Arm day way of life for most of us. Most new lifters only know a few exercises — and the barbell and the most popular one is this staple and its multitude of variations. One variation that is often left out cold is the drag curl. Why? Because it’s hard.

The drag curl unlike a lot of other biceps curl variations takes body English and the deltoids out of the movement to focus more on the biceps. Plus, during the peak contraction, your elbows are behind your body which sets you up for an intense bicep contraction. The strict range of motion gives your biceps the time under tension they deserve for more flex appeal.

Here we will go into what the drag curl is, how to do it, muscles trained, benefits of training biceps, programming, and some variations and alternatives.


This drag curl has you set up with the barbell right against your body. Rather than curling up toward your shoulders, you’re dragging the barbell up to your body while your elbows go behind you. This strict and shorter range of motion takes the shoulders out to focus more on the biceps.

The momentum from other muscles here is minimal to increase the time under tension on the biceps for a more intense pump. Because of these factors, the weight you’ll use will be less but the benefits for your biceps will be worth it.


  1. Begin by gripping a barbell with a palms-up shoulder-width grip with the barbell across your thighs.
  2. Keep your chest up, shoulders down, and look straight ahead.
  3. Pull your elbows back to contract your bicep and “drag” the barbell up to your body towards your shoulders.
  4. Stop at the lower chest/upper ab level and pause then slowly lower the bar along the same path back to the starting position. Reset and repeat.


  • Biceps: Both the long and short head of the biceps are the prime movers with the drag curl.
  • Forearms: Every curl variation involves the forearm muscles to assist elbow flexion and for gripping purposes.
  • Brachialis: This is the muscle underneath the biceps. This muscle is a strong elbow flexor that assists the biceps with elbow flexion and this muscle helps add width to the upper arm.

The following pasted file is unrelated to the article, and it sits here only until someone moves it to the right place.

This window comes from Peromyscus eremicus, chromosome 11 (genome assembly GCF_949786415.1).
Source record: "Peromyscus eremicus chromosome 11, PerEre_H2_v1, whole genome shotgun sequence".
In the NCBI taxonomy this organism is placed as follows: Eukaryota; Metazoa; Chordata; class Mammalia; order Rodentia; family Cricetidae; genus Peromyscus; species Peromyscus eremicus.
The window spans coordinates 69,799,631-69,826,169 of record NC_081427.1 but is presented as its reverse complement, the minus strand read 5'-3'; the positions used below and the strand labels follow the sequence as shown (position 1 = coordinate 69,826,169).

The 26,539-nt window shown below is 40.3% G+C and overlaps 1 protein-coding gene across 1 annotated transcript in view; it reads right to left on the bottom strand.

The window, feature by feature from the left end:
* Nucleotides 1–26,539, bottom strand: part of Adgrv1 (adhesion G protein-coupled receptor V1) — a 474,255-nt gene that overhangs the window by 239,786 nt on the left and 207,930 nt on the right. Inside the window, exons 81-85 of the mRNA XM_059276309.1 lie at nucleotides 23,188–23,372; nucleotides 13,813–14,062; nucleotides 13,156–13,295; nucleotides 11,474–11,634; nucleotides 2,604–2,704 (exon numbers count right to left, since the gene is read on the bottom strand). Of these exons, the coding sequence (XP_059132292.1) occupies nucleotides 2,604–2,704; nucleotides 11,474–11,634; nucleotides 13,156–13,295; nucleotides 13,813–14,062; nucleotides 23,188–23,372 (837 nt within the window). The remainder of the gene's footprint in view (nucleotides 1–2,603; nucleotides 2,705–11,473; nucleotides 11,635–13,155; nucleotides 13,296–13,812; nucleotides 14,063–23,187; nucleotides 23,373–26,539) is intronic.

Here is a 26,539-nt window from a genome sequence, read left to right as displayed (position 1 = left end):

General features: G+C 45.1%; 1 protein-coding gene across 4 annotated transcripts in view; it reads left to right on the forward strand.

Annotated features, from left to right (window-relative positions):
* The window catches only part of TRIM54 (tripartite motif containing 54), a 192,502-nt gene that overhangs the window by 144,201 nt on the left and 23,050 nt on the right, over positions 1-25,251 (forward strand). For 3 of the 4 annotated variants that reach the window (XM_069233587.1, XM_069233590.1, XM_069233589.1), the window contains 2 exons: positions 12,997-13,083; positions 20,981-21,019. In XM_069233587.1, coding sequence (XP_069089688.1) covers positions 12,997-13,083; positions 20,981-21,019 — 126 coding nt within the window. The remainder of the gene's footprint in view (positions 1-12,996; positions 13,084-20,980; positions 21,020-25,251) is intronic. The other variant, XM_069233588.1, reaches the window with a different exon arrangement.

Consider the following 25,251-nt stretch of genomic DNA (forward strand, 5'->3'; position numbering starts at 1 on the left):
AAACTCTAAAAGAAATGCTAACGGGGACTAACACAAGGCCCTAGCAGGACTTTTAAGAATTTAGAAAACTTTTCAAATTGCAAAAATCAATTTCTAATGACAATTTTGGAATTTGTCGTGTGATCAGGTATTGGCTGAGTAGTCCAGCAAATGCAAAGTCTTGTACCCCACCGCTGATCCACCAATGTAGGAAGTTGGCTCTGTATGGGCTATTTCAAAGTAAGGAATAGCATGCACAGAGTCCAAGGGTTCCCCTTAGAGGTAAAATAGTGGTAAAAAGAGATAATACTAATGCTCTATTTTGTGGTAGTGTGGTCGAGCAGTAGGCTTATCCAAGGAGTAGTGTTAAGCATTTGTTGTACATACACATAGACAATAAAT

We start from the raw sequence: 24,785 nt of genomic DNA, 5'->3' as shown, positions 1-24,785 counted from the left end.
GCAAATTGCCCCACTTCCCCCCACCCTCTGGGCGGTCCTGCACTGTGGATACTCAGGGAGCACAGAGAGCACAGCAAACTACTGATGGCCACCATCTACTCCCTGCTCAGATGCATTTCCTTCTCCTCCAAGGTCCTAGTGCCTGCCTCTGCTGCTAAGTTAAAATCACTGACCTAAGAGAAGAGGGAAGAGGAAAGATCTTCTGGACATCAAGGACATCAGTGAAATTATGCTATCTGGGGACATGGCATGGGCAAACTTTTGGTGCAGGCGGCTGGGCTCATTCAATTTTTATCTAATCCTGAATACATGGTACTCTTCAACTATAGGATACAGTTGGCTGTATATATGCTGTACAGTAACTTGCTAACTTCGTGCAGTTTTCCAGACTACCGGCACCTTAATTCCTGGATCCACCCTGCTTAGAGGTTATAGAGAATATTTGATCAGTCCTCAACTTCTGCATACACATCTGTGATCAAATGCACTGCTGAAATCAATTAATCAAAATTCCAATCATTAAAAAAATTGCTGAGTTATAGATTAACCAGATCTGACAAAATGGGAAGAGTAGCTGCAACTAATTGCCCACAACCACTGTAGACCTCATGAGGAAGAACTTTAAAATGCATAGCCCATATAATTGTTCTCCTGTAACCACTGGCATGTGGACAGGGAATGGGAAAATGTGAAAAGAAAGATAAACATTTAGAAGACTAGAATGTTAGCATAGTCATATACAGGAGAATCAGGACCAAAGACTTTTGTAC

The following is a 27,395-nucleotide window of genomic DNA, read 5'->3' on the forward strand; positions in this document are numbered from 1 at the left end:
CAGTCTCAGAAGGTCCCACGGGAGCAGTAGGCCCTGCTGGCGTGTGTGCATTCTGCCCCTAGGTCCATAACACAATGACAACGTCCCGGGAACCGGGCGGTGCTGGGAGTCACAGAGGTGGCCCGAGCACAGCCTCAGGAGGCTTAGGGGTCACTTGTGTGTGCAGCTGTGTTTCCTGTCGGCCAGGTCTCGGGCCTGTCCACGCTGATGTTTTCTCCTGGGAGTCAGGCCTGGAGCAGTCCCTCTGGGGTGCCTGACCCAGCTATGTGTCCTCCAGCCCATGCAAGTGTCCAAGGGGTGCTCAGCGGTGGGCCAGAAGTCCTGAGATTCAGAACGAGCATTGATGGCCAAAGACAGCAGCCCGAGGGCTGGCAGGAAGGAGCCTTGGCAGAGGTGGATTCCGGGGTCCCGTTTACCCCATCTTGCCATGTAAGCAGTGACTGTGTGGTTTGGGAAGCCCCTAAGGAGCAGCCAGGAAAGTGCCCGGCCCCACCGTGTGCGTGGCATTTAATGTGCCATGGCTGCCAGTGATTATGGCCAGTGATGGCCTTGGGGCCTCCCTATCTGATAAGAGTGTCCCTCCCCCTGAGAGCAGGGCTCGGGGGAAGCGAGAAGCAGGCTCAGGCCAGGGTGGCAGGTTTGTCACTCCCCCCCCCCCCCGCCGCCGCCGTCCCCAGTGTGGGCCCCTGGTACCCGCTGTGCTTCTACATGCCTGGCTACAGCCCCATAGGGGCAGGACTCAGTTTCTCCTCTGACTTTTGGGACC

Besides vanity, there are other important reasons why to include biceps curl variations like the drag curl into your programming.

  • Improved shoulder stability: The biceps are a double-headed muscle, which attaches to the scapula and shoulder joint and assists the rotator cuff with shoulder stability, particularly through the anterior deltoid. The rotator cuff secures the humerus to the shoulder joint and the biceps secures the shoulder joint to the humerus and this compression from both sides of your shoulder joint benefits your shoulder stability.
  • Great for shoulder rehab: The biceps play a minor role in shoulder flexion because the biceps and anterior deltoid are trained when your shoulder goes into flexion. Plus, the upper back muscles contract isometrically to keep you in good posture and prevent the shoulders from rolling forward while performing curls. This is why biceps curls are programmed into the later stages of a rehab program as a way to strengthen the rotator cuff and the upper back.
  • They help you lift more weight: Exercises that involve the biceps — like chinups, pullups, and rows — benefit from stronger biceps and improved grip strength. Wouldn’t it be a shame for your biceps to give out before you’ve exhausted your shoulders and back?


The point of the drag curl is to minimize shoulder involvement so the biceps can get all the love. Although a simple move to perform, here are a few considerations to help you get the best out of the drag curl exercise.

  • Limit momentum: Don’t start the movement from your lower body and resist the urge to lean backward and to use body English to get the weight up. This negates the benefits of this exercise because the dragging motion should be slow and deliberate.
  • Avoid rolling the anterior shoulder: The ROM is less is than in a standard curl but please avoid rolling the shoulder too far forward to gain extra ROM here. More is not better here. Plus, keeping a slight bend in the knees takes the pressure off the low back if this is a problem area for you.


The biceps is a muscle group that assists in my pulling exercises, and it is best trained after your main strength exercises for the day. Doing so allows you to lift more weight. Here are a few programming suggestions to pump up your biceps with drag curls.

Biceps Triset Finisher

Doing three biceps exercises back-to-back to back at the end of your training will give your biceps all they can handle. For example

1A. Drag curls: 3 sets of 8-12 reps

1B. Concentration Curls: 3 sets of 8-12 reps each side

1C. Hammer curls: 3 sets of 12-20 reps

Mechanical Biceps Dropset

Mechanical drop sets have you starting with the most difficult exercise for a particular muscle group and pairing it with a less difficult variation and taking both to technical failure. For example, starting with drag curls and then performing barbell cheat curls. Burn baby burn.


The barbell and EZ-bar drag curl are variations that will allow you to lift the most weight. But if these tools aggravate your joints, don’t despair. Perform these variations instead.

Female fitness model doing an upper body workout routine with a land mine press exercise

Learn Why You Should Include the Landmine Press in...

Add strength while reducing wear and tear with this shoulder press alternative.

Read article